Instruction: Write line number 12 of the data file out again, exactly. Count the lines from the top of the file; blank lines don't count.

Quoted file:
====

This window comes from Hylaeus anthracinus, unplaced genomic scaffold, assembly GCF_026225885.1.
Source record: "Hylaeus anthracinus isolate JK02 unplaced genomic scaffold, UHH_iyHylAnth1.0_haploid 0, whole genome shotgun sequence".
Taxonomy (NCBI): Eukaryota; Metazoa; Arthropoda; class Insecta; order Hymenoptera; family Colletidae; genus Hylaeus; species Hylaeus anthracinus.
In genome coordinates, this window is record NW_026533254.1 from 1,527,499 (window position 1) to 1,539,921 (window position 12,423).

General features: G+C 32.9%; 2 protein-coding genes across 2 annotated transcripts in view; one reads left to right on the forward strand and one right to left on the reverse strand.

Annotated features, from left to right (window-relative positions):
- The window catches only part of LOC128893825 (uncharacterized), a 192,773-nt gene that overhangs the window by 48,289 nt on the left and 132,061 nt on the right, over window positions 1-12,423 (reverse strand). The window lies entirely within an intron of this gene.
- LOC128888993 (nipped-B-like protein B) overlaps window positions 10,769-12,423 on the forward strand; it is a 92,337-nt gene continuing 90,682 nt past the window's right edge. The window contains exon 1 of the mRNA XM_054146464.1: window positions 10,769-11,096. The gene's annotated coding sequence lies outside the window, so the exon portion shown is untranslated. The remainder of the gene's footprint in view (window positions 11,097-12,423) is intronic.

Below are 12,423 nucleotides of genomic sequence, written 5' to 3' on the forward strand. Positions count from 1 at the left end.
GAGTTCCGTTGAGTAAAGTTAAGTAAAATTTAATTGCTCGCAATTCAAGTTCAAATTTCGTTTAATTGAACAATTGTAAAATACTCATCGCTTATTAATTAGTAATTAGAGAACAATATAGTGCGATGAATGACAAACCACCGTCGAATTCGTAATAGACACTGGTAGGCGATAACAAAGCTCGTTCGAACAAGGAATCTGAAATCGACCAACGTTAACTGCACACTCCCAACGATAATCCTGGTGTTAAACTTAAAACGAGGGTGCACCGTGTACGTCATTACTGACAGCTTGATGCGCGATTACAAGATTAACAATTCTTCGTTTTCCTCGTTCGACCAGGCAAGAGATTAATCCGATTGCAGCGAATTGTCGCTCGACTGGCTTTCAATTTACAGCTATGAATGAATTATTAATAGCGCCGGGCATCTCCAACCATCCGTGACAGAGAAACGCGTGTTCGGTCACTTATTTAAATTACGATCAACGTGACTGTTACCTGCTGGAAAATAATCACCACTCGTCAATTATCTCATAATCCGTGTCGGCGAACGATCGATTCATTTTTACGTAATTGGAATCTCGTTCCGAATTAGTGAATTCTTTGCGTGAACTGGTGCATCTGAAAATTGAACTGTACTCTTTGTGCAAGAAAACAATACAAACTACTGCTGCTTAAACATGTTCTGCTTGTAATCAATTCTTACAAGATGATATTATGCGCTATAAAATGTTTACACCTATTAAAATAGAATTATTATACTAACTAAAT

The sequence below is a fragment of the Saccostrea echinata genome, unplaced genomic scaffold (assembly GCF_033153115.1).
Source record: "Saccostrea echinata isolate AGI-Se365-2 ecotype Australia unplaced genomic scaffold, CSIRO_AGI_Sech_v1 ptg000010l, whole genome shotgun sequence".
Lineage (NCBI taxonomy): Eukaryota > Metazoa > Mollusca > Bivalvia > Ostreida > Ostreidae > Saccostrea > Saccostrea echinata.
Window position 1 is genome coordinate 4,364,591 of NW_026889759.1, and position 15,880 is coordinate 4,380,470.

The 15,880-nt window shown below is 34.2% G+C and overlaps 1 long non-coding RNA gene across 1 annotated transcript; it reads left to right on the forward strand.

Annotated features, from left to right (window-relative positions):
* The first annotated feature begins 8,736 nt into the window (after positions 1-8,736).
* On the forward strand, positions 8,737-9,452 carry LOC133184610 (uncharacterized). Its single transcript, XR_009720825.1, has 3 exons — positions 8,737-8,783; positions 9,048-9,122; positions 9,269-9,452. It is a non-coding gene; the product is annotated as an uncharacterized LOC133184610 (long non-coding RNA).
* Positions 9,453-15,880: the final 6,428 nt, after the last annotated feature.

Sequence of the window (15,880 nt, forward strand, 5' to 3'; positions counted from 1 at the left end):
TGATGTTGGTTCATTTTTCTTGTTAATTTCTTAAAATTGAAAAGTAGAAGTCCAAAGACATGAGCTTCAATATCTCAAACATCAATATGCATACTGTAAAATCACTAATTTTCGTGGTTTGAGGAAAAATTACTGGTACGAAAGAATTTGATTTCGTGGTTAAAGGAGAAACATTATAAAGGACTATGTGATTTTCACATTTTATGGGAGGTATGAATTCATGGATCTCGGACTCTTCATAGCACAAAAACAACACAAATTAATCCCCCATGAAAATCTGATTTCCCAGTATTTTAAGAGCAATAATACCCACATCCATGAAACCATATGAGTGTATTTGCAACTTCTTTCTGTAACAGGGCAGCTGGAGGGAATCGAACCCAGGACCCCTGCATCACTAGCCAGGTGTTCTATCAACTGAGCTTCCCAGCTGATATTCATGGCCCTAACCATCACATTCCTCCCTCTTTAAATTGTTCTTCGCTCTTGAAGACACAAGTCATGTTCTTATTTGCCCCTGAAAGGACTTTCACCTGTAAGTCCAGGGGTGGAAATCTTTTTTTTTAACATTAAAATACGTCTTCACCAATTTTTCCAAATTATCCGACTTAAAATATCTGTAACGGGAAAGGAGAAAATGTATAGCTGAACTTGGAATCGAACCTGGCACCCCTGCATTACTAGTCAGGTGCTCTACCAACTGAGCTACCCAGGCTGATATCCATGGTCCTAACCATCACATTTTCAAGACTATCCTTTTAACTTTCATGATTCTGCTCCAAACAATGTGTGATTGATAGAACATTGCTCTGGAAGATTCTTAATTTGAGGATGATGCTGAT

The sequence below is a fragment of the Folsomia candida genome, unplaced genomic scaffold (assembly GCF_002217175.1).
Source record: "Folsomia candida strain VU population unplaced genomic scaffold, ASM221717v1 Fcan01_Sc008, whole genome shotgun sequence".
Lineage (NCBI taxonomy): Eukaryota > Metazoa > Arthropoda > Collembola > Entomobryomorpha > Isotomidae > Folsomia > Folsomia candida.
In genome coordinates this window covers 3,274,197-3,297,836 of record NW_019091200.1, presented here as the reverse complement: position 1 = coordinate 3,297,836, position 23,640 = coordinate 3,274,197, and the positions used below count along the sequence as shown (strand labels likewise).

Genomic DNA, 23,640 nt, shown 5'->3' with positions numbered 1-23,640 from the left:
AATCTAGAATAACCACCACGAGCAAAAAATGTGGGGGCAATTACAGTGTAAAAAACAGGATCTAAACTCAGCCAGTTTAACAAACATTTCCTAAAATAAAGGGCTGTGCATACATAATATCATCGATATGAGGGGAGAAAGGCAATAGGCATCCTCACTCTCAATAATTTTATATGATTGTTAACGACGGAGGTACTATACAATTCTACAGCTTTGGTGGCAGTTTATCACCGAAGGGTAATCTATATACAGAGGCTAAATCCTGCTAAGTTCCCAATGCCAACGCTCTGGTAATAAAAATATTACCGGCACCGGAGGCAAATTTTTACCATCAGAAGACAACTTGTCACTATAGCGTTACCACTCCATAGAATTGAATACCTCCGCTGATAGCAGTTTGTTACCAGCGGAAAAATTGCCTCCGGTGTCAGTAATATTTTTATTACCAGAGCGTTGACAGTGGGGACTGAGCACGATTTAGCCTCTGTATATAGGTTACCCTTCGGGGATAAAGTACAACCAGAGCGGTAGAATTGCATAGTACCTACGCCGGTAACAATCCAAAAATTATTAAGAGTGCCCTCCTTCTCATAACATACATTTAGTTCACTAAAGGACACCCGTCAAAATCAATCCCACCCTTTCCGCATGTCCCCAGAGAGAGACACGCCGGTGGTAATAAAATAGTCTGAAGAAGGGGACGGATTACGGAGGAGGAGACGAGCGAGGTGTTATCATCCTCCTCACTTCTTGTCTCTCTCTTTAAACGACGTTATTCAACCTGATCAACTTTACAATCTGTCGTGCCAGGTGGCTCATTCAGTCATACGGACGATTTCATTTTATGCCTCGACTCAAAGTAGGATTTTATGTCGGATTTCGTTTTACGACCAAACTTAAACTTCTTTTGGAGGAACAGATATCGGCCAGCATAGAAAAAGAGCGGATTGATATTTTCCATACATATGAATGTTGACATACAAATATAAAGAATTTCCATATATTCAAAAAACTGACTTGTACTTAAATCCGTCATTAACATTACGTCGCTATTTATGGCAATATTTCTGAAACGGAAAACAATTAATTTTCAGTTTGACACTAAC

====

Source record: "Saccostrea echinata isolate AGI-Se365-2 ecotype Australia unplaced genomic scaffold, CSIRO_AGI_Sech_v1 ptg000010l, whole genome shotgun sequence".